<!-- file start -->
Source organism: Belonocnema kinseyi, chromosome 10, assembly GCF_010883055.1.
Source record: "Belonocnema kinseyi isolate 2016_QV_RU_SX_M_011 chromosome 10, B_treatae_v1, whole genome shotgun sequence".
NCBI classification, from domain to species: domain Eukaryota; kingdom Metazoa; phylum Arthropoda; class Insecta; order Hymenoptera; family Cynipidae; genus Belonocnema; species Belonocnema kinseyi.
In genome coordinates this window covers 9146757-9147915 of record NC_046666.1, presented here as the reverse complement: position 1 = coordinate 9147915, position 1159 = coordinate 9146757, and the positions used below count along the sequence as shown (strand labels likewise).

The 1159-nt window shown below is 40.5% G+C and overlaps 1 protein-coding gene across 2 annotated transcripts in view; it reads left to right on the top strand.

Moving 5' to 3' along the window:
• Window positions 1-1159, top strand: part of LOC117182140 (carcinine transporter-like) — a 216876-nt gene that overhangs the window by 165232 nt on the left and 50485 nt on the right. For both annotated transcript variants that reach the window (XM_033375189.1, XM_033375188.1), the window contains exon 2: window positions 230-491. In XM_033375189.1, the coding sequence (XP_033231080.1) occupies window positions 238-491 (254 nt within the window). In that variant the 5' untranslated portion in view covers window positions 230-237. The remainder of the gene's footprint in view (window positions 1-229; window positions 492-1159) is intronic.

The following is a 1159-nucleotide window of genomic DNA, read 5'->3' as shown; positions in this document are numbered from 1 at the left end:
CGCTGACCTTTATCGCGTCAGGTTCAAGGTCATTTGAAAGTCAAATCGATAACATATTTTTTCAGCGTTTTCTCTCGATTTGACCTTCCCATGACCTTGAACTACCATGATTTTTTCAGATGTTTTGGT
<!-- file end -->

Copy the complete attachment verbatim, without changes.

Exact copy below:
Source organism: Belonocnema kinseyi, chromosome 10, assembly GCF_010883055.1.
Source record: "Belonocnema kinseyi isolate 2016_QV_RU_SX_M_011 chromosome 10, B_treatae_v1, whole genome shotgun sequence".
NCBI classification, from domain to species: domain Eukaryota; kingdom Metazoa; phylum Arthropoda; class Insecta; order Hymenoptera; family Cynipidae; genus Belonocnema; species Belonocnema kinseyi.
In genome coordinates this window covers 9146757-9147915 of record NC_046666.1, presented here as the reverse complement: position 1 = coordinate 9147915, position 1159 = coordinate 9146757, and the positions used below count along the sequence as shown (strand labels likewise).

The 1159-nt window shown below is 40.5% G+C and overlaps 1 protein-coding gene across 2 annotated transcripts in view; it reads left to right on the top strand.

Moving 5' to 3' along the window:
• Window positions 1-1159, top strand: part of LOC117182140 (carcinine transporter-like) — a 216876-nt gene that overhangs the window by 165232 nt on the left and 50485 nt on the right. For both annotated transcript variants that reach the window (XM_033375189.1, XM_033375188.1), the window contains exon 2: window positions 230-491. In XM_033375189.1, the coding sequence (XP_033231080.1) occupies window positions 238-491 (254 nt within the window). In that variant the 5' untranslated portion in view covers window positions 230-237. The remainder of the gene's footprint in view (window positions 1-229; window positions 492-1159) is intronic.

The following is a 1159-nucleotide window of genomic DNA, read 5'->3' as shown; positions in this document are numbered from 1 at the left end:
CGCTGACCTTTATCGCGTCAGGTTCAAGGTCATTTGAAAGTCAAATCGATAACATATTTTTTCAGCGTTTTCTCTCGATTTGACCTTCCCATGACCTTGAACTACCATGATTTTTTCAGATGTTTTGGT